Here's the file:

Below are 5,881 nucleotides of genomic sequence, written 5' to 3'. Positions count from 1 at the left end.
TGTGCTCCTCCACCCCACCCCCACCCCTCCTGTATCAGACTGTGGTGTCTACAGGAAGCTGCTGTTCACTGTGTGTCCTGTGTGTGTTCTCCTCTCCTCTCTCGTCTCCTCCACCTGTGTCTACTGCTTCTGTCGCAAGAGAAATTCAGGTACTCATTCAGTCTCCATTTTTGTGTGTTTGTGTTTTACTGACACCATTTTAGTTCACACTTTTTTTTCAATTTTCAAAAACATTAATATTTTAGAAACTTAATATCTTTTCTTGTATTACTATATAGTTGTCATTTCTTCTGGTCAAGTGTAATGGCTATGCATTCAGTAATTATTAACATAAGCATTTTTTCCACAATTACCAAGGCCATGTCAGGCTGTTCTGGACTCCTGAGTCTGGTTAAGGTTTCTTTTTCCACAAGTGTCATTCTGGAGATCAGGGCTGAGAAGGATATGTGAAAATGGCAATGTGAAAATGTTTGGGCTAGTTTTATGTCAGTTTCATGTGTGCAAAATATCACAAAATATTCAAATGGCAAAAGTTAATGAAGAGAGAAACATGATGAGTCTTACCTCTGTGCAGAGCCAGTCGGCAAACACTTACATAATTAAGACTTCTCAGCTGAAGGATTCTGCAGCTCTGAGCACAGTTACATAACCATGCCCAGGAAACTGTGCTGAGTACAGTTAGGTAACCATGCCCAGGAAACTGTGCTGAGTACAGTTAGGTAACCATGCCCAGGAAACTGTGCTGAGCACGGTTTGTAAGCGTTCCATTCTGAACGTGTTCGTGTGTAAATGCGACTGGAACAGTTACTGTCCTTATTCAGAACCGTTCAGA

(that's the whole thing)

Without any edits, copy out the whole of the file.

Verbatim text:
Below are 5,881 nucleotides of genomic sequence, written 5' to 3'. Positions count from 1 at the left end.
TGTGCTCCTCCACCCCACCCCCACCCCTCCTGTATCAGACTGTGGTGTCTACAGGAAGCTGCTGTTCACTGTGTGTCCTGTGTGTGTTCTCCTCTCCTCTCTCGTCTCCTCCACCTGTGTCTACTGCTTCTGTCGCAAGAGAAATTCAGGTACTCATTCAGTCTCCATTTTTGTGTGTTTGTGTTTTACTGACACCATTTTAGTTCACACTTTTTTTTCAATTTTCAAAAACATTAATATTTTAGAAACTTAATATCTTTTCTTGTATTACTATATAGTTGTCATTTCTTCTGGTCAAGTGTAATGGCTATGCATTCAGTAATTATTAACATAAGCATTTTTTCCACAATTACCAAGGCCATGTCAGGCTGTTCTGGACTCCTGAGTCTGGTTAAGGTTTCTTTTTCCACAAGTGTCATTCTGGAGATCAGGGCTGAGAAGGATATGTGAAAATGGCAATGTGAAAATGTTTGGGCTAGTTTTATGTCAGTTTCATGTGTGCAAAATATCACAAAATATTCAAATGGCAAAAGTTAATGAAGAGAGAAACATGATGAGTCTTACCTCTGTGCAGAGCCAGTCGGCAAACACTTACATAATTAAGACTTCTCAGCTGAAGGATTCTGCAGCTCTGAGCACAGTTACATAACCATGCCCAGGAAACTGTGCTGAGTACAGTTAGGTAACCATGCCCAGGAAACTGTGCTGAGTACAGTTAGGTAACCATGCCCAGGAAACTGTGCTGAGCACGGTTTGTAAGCGTTCCATTCTGAACGTGTTCGTGTGTAAATGCGACTGGAACAGTTACTGTCCTTATTCAGAACCGTTCAGA